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Strategies for Relapse Prevention in Acute Myeloid Leukemia

Strategies for Relapse Prevention in Acute Myeloid Leukemia

Isabel Runneberger
Göteborg : Chalmers tekniska högskola, 2018. 53 s.
[Examensarbete på avancerad nivå]

Acute myeloid leukemia(AML)is the most common form of acute leukemia in adults and is characterized by rapid accumulation of leukemic blasts in bloodand bone marrow. Genetically, AML is a heterogenous disease where a variety of mutations or translocations drive the disease. The most frequent molecular abnormality in AML is caused by mutations in NPM1. AML is treated with high doses of chemotherapy in induction and consolidation cycles. While most patients respond to the intitial treatment,the majority of patients will relapse. Only 30-40% of adult patients reach long-term survival. The bone marrow microenvironment has been suggested to provide protection for leukemic cells against chemotherapy, resulting in residual leukemic cells that are believed to be responsible for relapses if they start to proliferate again. Recent studies indicate that stromal cells within the bone marrow may transfer mitochondria to leukemic cells and partly protect the leukemic cells against chemotherapy. Reactive oxygenspecies(ROS)were proposed to favor mitochondrial transfer. ROS have previously been shown to limit myeloid differentiation in AML. In this thesis we have further explored the role of ROS,including NADPHoxidase2(NOX2)-derived ROS, during myeloid differentiation in AML and mitochondrial transfer between stromal and AML cells. We show that inhibition of NOX2-derived ROS in AML cells triggered their differentiation, but did not affect their capacity to initiate long-term colonies. Furthermore, our data indicated that mitochondria could be transferred from stromal to AMLcells,but we did not observe any effect of ROS on the transfer. A parallel aim was to explore the possibility of expanding and isolating NPM1mut specific CD8+ T cells, as such cells potentially could be utilized to target and eradicate residual leukemic cells for patients with NPM1mut AML. Using more common antigens, we optimized a protocol to expandand detect antigen-specific Tcells from healthy blood donors. The protocol was used to initiate studies to expand and detect NPM1mut-specific CD8+ T cells using NPM1mut-specific tetramers. Our initial results indicate that it is possible to detect NPM1mut-specific CD8+ T cells from healthy donors, but that this is a very rare cell population.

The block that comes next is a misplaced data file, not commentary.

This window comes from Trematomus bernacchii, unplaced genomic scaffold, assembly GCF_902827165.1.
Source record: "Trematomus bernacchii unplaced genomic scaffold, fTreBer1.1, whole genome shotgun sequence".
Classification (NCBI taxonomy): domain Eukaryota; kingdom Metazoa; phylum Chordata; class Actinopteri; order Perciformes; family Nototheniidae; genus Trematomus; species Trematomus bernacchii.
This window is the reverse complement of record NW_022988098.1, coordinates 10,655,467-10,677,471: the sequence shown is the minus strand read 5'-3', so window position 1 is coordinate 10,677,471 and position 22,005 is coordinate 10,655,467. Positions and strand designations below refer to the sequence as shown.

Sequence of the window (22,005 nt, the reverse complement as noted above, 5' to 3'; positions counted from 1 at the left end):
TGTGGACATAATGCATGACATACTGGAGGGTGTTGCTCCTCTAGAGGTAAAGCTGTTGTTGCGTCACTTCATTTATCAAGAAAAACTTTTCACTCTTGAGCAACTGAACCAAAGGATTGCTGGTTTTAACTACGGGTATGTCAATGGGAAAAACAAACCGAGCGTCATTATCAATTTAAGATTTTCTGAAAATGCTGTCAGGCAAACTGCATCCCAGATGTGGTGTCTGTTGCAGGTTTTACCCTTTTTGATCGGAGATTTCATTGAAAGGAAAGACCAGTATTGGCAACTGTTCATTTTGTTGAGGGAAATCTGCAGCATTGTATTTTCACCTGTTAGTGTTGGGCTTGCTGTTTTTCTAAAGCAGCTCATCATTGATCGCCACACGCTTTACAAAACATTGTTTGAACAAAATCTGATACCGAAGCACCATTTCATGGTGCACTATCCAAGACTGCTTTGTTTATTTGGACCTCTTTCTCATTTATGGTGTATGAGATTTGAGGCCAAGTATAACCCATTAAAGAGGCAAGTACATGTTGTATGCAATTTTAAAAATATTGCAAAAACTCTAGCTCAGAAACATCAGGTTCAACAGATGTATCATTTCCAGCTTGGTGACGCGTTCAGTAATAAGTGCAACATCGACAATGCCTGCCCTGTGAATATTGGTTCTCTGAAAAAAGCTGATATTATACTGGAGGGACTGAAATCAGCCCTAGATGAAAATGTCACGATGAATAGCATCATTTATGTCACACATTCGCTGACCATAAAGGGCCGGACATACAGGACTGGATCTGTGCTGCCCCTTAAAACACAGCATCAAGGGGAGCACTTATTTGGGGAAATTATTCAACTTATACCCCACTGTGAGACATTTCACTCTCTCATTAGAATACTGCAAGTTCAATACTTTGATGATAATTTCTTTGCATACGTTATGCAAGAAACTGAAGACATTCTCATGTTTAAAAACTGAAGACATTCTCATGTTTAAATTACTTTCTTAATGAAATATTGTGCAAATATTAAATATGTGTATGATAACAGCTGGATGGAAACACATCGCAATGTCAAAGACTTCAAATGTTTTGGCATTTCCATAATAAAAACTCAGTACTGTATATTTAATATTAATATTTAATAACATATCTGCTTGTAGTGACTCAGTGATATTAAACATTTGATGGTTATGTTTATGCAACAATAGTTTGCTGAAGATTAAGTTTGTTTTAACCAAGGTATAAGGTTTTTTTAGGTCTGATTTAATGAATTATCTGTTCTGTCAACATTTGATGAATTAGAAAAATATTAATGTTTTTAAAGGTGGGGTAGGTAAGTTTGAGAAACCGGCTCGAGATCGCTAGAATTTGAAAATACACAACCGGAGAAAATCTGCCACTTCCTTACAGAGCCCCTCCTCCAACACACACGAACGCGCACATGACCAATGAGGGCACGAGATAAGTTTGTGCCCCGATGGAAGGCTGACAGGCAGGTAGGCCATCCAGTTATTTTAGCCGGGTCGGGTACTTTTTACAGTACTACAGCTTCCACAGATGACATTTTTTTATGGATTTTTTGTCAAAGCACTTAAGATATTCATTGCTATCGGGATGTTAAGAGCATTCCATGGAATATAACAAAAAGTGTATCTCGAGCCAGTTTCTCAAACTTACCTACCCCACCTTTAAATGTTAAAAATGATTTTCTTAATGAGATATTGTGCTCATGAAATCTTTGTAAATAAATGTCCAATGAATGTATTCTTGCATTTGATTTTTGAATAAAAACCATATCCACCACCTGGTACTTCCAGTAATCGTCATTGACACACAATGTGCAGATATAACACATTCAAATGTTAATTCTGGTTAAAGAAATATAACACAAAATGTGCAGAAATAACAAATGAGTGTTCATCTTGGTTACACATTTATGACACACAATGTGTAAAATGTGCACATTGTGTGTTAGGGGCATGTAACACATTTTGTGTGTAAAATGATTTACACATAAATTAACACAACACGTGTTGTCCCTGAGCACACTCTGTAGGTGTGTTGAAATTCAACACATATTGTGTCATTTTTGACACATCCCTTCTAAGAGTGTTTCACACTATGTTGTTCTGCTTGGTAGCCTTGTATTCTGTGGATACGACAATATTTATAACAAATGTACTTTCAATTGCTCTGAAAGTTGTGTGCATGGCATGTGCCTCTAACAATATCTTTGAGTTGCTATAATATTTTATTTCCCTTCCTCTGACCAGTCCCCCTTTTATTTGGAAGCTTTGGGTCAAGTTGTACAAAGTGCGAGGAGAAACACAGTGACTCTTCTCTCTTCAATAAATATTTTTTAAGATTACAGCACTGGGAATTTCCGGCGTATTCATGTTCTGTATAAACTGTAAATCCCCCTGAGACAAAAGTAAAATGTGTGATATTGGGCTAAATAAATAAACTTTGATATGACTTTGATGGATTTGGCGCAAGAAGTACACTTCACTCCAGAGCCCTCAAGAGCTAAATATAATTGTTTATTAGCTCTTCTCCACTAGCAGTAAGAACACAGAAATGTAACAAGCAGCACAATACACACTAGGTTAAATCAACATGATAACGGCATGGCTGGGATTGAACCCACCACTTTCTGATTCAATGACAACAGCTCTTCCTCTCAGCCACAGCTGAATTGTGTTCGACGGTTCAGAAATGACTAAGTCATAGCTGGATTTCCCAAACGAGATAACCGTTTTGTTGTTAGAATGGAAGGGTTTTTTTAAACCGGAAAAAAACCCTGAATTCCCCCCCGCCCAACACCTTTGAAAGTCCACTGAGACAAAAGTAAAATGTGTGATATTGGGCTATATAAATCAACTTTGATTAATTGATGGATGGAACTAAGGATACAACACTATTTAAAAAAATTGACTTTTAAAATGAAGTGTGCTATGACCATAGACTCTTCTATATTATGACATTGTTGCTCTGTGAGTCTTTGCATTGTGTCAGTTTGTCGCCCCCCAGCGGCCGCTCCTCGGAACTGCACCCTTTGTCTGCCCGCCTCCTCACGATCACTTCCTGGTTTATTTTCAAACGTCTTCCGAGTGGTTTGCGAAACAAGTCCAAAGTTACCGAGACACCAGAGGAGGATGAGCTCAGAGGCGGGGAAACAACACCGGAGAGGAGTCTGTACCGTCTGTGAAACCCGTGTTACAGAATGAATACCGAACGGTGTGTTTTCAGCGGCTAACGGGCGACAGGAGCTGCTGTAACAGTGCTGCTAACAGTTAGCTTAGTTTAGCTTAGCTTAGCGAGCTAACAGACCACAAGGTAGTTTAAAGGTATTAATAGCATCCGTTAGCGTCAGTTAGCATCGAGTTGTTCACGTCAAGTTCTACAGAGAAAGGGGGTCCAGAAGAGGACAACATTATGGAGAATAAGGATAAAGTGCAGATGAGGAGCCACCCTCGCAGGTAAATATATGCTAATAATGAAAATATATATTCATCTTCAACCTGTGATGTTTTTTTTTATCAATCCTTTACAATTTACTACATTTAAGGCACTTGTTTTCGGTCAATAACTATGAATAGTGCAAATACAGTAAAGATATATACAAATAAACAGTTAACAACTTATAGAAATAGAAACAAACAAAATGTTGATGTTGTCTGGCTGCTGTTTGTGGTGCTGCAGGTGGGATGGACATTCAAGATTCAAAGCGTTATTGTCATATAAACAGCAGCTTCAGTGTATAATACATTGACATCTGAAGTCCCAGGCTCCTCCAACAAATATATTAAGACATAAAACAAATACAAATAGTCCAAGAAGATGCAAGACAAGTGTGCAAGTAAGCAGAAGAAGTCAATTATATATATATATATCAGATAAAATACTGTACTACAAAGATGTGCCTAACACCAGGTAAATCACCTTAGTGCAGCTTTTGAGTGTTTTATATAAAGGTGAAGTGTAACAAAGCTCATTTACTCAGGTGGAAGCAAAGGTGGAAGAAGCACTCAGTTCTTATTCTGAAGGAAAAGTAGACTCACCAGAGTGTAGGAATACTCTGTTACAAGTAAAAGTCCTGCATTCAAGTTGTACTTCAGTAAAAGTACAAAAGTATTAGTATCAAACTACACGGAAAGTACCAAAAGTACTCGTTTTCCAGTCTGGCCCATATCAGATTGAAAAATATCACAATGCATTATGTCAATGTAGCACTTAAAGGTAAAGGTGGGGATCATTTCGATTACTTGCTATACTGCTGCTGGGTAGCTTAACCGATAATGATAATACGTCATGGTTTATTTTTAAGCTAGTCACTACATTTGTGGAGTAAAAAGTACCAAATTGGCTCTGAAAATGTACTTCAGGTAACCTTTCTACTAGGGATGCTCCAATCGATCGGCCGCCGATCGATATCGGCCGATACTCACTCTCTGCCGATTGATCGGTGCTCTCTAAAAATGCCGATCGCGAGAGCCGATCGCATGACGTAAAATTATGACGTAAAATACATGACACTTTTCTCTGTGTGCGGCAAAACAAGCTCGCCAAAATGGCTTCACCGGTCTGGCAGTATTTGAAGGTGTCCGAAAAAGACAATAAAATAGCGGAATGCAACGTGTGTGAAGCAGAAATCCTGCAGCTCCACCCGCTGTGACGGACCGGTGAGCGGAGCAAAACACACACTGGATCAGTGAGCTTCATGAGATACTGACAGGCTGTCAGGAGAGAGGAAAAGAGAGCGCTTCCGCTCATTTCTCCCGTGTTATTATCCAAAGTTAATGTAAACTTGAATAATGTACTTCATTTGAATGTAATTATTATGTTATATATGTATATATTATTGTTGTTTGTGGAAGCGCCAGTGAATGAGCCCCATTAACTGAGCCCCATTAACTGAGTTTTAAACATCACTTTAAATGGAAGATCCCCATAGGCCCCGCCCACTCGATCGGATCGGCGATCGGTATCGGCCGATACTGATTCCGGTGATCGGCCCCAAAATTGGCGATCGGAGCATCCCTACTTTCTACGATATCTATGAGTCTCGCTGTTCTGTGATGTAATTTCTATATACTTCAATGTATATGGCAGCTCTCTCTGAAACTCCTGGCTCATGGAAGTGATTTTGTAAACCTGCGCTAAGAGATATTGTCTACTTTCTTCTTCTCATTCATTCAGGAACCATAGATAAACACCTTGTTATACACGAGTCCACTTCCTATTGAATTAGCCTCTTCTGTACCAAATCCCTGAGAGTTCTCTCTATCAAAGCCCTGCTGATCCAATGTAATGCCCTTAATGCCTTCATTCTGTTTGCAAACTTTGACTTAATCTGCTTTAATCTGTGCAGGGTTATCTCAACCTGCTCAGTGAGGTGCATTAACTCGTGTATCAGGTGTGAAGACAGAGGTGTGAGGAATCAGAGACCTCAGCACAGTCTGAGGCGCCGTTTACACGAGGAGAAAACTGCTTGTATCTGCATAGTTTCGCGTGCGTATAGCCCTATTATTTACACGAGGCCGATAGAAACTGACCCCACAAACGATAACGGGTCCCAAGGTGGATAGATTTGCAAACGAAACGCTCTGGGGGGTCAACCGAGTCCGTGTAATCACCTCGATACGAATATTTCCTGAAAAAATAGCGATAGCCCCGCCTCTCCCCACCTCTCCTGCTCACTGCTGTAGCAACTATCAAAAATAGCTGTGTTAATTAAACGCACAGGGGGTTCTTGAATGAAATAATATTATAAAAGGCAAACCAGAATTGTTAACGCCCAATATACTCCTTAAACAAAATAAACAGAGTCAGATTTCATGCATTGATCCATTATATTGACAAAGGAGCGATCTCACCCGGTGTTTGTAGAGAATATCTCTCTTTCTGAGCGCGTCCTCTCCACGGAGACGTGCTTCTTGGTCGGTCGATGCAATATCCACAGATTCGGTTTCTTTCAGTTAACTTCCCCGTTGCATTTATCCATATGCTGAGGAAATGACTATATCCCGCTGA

Nyckelord: acute myeloid leukemia, relapse prevention, leukemic stem cells, bone marrow microenvironment, reactive oxygen species, NADPH oxidase 2, histamine dihydrochloride, NPM1, antigen-specific T cells, immunotherapy.



Publikationen registrerades 2018-11-20.

CPL ID: 256314

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